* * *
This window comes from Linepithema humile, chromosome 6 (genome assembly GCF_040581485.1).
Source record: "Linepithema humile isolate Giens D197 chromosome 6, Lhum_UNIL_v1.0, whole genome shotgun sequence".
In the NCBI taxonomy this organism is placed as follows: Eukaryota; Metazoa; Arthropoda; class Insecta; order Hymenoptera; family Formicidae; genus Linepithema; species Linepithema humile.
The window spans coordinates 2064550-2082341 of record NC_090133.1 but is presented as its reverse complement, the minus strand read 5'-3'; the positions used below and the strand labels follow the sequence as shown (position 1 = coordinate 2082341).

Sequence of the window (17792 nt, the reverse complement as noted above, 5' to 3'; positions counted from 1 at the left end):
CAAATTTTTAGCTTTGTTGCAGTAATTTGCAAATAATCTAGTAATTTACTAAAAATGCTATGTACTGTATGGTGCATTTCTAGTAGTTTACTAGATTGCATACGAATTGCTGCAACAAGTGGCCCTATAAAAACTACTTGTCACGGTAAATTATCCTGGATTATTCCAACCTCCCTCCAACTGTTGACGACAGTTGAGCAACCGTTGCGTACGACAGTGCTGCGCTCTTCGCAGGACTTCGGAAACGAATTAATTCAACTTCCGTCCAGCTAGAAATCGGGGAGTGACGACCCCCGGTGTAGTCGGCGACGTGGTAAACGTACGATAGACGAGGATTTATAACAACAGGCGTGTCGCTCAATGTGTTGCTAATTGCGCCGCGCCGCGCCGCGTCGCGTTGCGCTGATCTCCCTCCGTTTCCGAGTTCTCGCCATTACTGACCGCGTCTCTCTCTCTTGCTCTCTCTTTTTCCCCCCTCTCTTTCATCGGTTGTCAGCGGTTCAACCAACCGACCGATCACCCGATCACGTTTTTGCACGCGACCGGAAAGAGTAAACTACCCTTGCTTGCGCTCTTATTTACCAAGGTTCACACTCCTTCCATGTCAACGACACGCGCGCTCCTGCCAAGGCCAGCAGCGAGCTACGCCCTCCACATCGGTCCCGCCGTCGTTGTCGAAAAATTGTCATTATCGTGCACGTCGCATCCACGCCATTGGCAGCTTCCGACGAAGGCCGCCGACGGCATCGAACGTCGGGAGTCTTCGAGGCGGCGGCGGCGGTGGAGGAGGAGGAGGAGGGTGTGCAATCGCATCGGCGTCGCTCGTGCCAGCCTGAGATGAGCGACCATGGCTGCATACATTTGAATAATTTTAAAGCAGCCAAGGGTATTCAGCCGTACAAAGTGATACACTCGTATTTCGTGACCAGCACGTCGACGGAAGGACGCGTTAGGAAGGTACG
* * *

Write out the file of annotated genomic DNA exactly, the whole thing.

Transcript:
This window comes from Linepithema humile, chromosome 6 (genome assembly GCF_040581485.1).
Source record: "Linepithema humile isolate Giens D197 chromosome 6, Lhum_UNIL_v1.0, whole genome shotgun sequence".
In the NCBI taxonomy this organism is placed as follows: Eukaryota; Metazoa; Arthropoda; class Insecta; order Hymenoptera; family Formicidae; genus Linepithema; species Linepithema humile.
The window spans coordinates 2064550-2082341 of record NC_090133.1 but is presented as its reverse complement, the minus strand read 5'-3'; the positions used below and the strand labels follow the sequence as shown (position 1 = coordinate 2082341).

Sequence of the window (17792 nt, the reverse complement as noted above, 5' to 3'; positions counted from 1 at the left end):
CAAATTTTTAGCTTTGTTGCAGTAATTTGCAAATAATCTAGTAATTTACTAAAAATGCTATGTACTGTATGGTGCATTTCTAGTAGTTTACTAGATTGCATACGAATTGCTGCAACAAGTGGCCCTATAAAAACTACTTGTCACGGTAAATTATCCTGGATTATTCCAACCTCCCTCCAACTGTTGACGACAGTTGAGCAACCGTTGCGTACGACAGTGCTGCGCTCTTCGCAGGACTTCGGAAACGAATTAATTCAACTTCCGTCCAGCTAGAAATCGGGGAGTGACGACCCCCGGTGTAGTCGGCGACGTGGTAAACGTACGATAGACGAGGATTTATAACAACAGGCGTGTCGCTCAATGTGTTGCTAATTGCGCCGCGCCGCGCCGCGTCGCGTTGCGCTGATCTCCCTCCGTTTCCGAGTTCTCGCCATTACTGACCGCGTCTCTCTCTCTTGCTCTCTCTTTTTCCCCCCTCTCTTTCATCGGTTGTCAGCGGTTCAACCAACCGACCGATCACCCGATCACGTTTTTGCACGCGACCGGAAAGAGTAAACTACCCTTGCTTGCGCTCTTATTTACCAAGGTTCACACTCCTTCCATGTCAACGACACGCGCGCTCCTGCCAAGGCCAGCAGCGAGCTACGCCCTCCACATCGGTCCCGCCGTCGTTGTCGAAAAATTGTCATTATCGTGCACGTCGCATCCACGCCATTGGCAGCTTCCGACGAAGGCCGCCGACGGCATCGAACGTCGGGAGTCTTCGAGGCGGCGGCGGCGGTGGAGGAGGAGGAGGAGGGTGTGCAATCGCATCGGCGTCGCTCGTGCCAGCCTGAGATGAGCGACCATGGCTGCATACATTTGAATAATTTTAAAGCAGCCAAGGGTATTCAGCCGTACAAAGTGATACACTCGTATTTCGTGACCAGCACGTCGACGGAAGGACGCGTTAGGAAGGTACG